Rudolf Virchow was an eminent pathologist and politician, widely regarded as one of the greatest and most influential physicians in history. A founding father of both pathology and social medicine, Virchow analyzed the effects of disease in various organs and tissues of the human body. He correctly identified that diseases are caused by malfunctioning cells.
A man of boundless energy, he simultaneously had four careers: medical scientist, editor of several medical journals, politician, and anthropologist. Although he played a tremendous part in ridding medicine of unscientific practices, he also made some rather large scientific errors.
Rudolf Ludwig Carl Virchow was born on October 13, 1821 in the town of Schivelbein, in the German Kingdom of Prussia. Today the town is called Świdwin and lies in Poland.
His father was Carl Christian Siegfried Virchow, a farmer, and town treasurer of Schivelbein; his mother was Johanna Maria Hesse. The couple were not especially well-off financially and Rudolf was their only child. His parents loved the natural world and passed this love on to their son, taking him on bird watching trips.
Rudolf attended elementary school in Schivelbein. From his earliest days at school, he seems to have been exceptionally gifted intellectually, so much so that his parents paid for extra lessons to push him forward. From elementary school he progressed to the Gymnasium (a high school for academically strong students) in Köslin, about 40 miles from his hometown.
Rudolf’s high school curriculum was classical, with heavy emphasis on Greek and Latin. This was not a problem for Rudolf, who had a passion and remarkable ability for learning languages. In addition to Greek and Latin, he also learned Dutch, English, French and Hebrew. In his spare time between high school and medical school he taught himself Italian.
He graduated from high school in 1839, aged 17.
Abandoning his original idea of becoming a pastor – he didn’t think his voice was strong enough to be an effective preacher – he was awarded a scholarship to study medicine at the Friedrich-Wilhelms University in Prussia’s capital city, Berlin. Completing his course in 1843, he then spent short amounts of time in a number of different medical jobs.
His passion was pathology – the study of diseases.
Politics in Brief
A man with incredible energy levels, Virchow reveled in an important political career in addition to his scientific career. Here we’ll be concerned mainly with the science. Suffice to say that Virchow’s politics were liberal. He promoted better education, better living conditions, and better health for the poor. These political beliefs coincided with his ideas for social medicine.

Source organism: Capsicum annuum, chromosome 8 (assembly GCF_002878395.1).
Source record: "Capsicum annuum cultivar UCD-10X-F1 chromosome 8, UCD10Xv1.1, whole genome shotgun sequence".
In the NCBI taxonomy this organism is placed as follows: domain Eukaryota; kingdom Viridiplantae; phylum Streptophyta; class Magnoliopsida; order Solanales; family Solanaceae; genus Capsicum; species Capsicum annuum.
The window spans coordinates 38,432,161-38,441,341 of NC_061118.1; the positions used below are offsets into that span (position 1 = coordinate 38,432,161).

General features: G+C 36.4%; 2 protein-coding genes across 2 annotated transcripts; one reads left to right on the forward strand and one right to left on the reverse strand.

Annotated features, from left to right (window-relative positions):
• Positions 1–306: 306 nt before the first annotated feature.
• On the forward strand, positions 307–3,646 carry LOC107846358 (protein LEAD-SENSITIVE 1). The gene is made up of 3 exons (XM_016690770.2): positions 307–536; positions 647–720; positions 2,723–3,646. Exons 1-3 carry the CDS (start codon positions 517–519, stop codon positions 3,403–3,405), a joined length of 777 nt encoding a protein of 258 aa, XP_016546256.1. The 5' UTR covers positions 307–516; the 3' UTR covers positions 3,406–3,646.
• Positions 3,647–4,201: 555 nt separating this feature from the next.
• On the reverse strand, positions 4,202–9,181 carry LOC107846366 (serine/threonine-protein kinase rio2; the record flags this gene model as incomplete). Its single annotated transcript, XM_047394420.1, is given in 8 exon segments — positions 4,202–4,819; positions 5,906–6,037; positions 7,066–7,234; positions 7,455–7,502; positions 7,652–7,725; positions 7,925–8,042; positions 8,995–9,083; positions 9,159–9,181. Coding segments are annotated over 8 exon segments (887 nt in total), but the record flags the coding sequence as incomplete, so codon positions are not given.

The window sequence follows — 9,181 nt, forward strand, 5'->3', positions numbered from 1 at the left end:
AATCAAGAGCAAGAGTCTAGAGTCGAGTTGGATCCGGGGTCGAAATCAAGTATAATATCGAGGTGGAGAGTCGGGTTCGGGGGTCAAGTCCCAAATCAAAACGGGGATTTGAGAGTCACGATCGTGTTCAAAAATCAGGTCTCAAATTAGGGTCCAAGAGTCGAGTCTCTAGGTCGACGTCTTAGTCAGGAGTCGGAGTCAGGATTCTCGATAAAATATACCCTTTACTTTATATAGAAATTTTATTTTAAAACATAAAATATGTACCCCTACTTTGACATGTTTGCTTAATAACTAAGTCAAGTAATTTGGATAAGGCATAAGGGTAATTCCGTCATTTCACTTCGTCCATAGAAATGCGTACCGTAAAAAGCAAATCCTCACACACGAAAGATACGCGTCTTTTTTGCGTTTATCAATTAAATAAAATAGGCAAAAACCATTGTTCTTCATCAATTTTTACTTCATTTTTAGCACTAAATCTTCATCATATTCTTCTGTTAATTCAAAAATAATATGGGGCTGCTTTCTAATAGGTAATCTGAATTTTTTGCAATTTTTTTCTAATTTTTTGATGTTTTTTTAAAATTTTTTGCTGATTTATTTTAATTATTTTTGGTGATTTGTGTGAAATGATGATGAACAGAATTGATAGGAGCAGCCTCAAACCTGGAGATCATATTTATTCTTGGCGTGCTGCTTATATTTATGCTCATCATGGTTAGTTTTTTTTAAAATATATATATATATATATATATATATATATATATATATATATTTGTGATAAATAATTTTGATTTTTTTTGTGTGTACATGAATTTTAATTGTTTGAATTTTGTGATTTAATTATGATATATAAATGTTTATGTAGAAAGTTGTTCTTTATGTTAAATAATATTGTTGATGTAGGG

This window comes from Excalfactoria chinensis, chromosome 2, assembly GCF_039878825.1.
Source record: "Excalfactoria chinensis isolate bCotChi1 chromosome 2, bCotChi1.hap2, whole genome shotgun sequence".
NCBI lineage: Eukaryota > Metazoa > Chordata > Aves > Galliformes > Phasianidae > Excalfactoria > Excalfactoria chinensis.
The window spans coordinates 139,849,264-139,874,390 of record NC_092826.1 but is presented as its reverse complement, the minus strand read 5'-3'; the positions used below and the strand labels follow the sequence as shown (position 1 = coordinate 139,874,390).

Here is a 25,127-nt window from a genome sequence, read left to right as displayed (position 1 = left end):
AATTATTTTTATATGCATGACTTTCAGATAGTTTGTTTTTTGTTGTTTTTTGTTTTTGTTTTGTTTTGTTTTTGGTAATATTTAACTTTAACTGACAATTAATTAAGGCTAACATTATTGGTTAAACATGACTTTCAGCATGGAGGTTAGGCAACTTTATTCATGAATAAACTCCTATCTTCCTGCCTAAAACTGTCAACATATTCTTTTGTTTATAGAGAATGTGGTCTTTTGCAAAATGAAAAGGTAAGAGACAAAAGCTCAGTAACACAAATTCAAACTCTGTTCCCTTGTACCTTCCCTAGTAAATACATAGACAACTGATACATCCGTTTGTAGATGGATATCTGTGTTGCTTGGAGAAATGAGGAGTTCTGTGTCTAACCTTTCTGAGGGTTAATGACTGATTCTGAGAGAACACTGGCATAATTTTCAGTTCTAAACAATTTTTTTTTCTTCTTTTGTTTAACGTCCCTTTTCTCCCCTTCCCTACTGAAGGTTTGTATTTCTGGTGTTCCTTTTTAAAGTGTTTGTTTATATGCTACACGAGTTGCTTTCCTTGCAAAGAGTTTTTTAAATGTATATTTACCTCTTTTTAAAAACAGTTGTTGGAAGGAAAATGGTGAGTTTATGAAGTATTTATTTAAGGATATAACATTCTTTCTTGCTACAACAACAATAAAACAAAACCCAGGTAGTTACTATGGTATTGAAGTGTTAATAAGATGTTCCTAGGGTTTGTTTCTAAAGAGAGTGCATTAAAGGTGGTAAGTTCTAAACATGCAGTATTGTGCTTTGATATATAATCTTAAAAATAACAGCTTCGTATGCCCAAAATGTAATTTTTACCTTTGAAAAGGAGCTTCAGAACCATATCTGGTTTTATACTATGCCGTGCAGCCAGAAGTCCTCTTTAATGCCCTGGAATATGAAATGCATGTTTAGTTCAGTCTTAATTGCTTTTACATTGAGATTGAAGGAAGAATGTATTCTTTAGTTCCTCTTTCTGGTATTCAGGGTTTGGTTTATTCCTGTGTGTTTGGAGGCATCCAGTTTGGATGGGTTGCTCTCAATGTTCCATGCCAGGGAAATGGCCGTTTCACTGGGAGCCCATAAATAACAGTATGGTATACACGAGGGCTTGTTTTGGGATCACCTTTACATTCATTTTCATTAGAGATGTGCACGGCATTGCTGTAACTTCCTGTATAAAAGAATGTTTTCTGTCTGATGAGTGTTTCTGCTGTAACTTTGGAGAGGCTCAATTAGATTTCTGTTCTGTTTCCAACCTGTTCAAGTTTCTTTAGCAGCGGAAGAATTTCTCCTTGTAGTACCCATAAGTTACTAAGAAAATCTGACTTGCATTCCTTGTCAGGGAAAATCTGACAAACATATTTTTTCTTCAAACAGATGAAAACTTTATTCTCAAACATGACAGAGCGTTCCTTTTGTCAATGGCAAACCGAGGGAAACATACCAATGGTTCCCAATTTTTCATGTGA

Virchow was elected to the German Parliament in 1880 to represent the party he helped found, the German Progress Party. He had a sharp-tongue, and his political opponents became wary of his sarcasm. Virchow was ardently anti-Catholic, believing the Catholic Church’s influence led to bad outcomes for society and the poor.
Rudolf Virchow’s Contributions to Science and Pathology
Autopsies and Leukemia
Virchow carried out the first systematic autopsies involving microscopic examination of tissue. One such autopsy in 1845 led to his first published contribution to science.
Virchow identified and named the disease leukemia and offered the best description of it available. He named the disease by combining the Greek words leukos (white) and aima (blood). Even in his earliest work he focused heavily on cells.
Outflanking the journals that blocked publication of his work
In 1847 Virchow started a new job, teaching pathological anatomy at the University of Berlin. Although he had once believed his voice too weak to preach, he had now become a supremely self-assured teacher and researcher.
He was also ambitious, and had grown increasingly frustrated by the editors of German medical journals. They refused to publish some of his research papers, and, in Virchow’s opinion, were hamstrung by out-of-date ideas about medicine.
In his new teaching job he met Benno Reinhardt, another young physician who shared his dim view of the medical journals. Virchow and Reinhardt decided to bypass the journals’ stuffy editors entirely.
They launched their own journal, Archive for Pathological Anatomy and Physiology and Clinical Medicine. This new journal insisted all medical contributions should be based on robust, well-researched science. Virchow utterly rejected medical practices that had persisted for millennia, which he believed lacked a scientific basis, such as Galen’s use of the ‘humours.’
Virchow and Reinhardt’s journal has proven to be remarkably resilient. Today it is still one of the leading medical journals. It is now called Virchows Archiv. Sadly its founding co-editor Benno Reinhardt died young in 1852. Virchow, who had a prodigious appetite for hard work, became the journal’s sole editor until his own death in 1902.